The birth and growth of the media age has paved the way for numerous outlets for advertising. Millions of people reading magazines, watching TV, listening to the radio and surfing the web are constantly bombarded with ads for different products or services. Although the creation of media has given us great power and knowledge, we see its consequences in our personal lives and in society as a whole. Advertising has negatively affected society through its use of false claims and manipulation, influencing the next generation of consumers.
Some advocates of advertising describe that ads boost our economy and encourage competition among business. Although this may be true, it is at the expense of our impressionable youth. One of the largest consumer markets in today’s society is that of teenagers. Nancy Day says that, “teens establish buying habits [that] will carry into adulthood” (Source D). With an increasing amount of purchasing power, teenagers have been targeted by businesses wanting to integrate their product into the teenager’s lives. Teenagers are also easily swayed—yet another reason why businesses attempt to attract teenagers.
Advertisements negatively affect teenagers by presenting unrealistic situations and bad moral behavior. For example, teenage girls are influenced by stick-skinny models in magazines to have ultra-slim figures. This mind frame can cause unhealthy eating habits and disorders. Teenagers are also influenced to use alcohol and tobacco through advertisements. One cannot get through a commercial break on TV without seeing an advertisement for a brand of beer. Drinking alcohol is shown to be fun and therefore teenagers want to take part in whatever activity that is being shown. Advertisers claim that it is up to the consumer to make moral decisions. The advertisers simply present their products” (Source F).
However, it is the advertisers who “[spend] a great deal of time and money to study how best to attract and control consumers of every age, sex, race and religion” (Source F). This is in fact what makes advertising so dangerous to teenagers: its ability to manipulate. False advertising and exploitation are at the heart of advertising. Advertisers know that they cannot outright make false claims, because any claim they make must be supported by some kind of statistic, according to he law. However, advertisers can and often do bend and curve the truth for their own benefit and in order to promote and advertise their own product. Businesses have “[become] adapt at targeting every conceivable consumer niche and developing an impressive array of advertising and promotional tools to reach them” (Source B). Every day, millions of people are manipulated by advertisements into thinking that they are “unsatisfied” (Source D) and absolutely need whatever product is being shown.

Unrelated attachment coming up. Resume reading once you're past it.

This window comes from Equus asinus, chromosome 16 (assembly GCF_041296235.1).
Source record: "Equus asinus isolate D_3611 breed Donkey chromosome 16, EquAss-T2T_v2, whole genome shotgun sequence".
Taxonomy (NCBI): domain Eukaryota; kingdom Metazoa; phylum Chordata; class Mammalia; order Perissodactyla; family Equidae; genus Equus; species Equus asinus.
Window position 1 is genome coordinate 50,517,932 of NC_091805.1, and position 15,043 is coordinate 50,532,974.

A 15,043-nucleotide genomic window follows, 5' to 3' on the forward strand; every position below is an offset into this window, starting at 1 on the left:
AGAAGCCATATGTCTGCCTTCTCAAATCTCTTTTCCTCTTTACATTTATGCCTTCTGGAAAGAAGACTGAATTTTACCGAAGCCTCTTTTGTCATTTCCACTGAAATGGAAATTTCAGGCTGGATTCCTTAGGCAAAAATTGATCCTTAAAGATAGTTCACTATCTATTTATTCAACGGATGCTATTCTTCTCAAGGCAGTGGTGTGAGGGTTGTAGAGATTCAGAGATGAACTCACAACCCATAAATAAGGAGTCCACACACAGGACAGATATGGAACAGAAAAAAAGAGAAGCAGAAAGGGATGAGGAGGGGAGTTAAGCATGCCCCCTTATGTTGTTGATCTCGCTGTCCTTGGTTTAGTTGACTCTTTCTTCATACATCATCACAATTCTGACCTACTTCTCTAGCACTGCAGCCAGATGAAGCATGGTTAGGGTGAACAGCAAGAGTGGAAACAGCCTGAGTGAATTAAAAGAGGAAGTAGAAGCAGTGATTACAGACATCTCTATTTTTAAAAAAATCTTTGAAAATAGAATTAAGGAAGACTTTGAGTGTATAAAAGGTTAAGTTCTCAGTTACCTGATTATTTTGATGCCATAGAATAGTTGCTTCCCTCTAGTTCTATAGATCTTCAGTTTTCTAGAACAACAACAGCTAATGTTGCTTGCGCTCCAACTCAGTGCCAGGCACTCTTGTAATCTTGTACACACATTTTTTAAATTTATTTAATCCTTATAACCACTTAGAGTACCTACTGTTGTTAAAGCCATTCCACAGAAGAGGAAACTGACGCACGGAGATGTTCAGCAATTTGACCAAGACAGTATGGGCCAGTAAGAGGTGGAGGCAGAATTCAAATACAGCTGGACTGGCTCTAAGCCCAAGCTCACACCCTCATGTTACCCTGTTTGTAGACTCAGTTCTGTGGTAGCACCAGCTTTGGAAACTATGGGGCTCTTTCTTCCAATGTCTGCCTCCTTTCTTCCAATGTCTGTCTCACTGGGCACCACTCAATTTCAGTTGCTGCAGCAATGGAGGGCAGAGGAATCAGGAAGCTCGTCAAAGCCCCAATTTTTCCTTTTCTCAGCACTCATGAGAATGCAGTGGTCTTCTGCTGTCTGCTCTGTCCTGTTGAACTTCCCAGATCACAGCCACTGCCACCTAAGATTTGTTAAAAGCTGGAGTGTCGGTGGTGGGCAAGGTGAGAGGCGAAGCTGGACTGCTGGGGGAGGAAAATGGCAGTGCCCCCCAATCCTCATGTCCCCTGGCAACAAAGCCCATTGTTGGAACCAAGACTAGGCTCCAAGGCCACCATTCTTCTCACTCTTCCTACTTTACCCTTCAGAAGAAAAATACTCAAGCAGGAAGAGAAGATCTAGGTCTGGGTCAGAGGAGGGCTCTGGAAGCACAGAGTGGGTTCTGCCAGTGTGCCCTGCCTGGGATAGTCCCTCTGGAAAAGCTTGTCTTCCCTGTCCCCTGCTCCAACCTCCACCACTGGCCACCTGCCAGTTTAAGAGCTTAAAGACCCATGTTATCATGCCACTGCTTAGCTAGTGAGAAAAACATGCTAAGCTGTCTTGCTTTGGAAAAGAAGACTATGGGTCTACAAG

Using their “psychological hooks” (Source E), businesses “push us to buy products that we do not need” (Source F) simply because they look cool or our favorite athlete or actress has it. Companies can also exaggerate certain features of their products or they can make vague and ambiguous claims that sound legitimate. Of course any negative features of the product won’t be mentioned. The advertising of cigarettes “promoted the continued social acceptability of smoking and encouraged the incorrect belief that the majority of people smoke” (Source B).
Pretending that everybody was smoking, cigarette companies left out information about health risks on their advertisements because that would cause people to not to want to buy their product. This kind of card stacking in advertising is not uncommon. The manipulative and false advertising has clearly had a negative impact on society. Advertising has come to be part of today’s culture and society. However, by influencing the younger generation, advertising had negatively affected society by manipulating consumers and presenting them with false or twisted views of their products.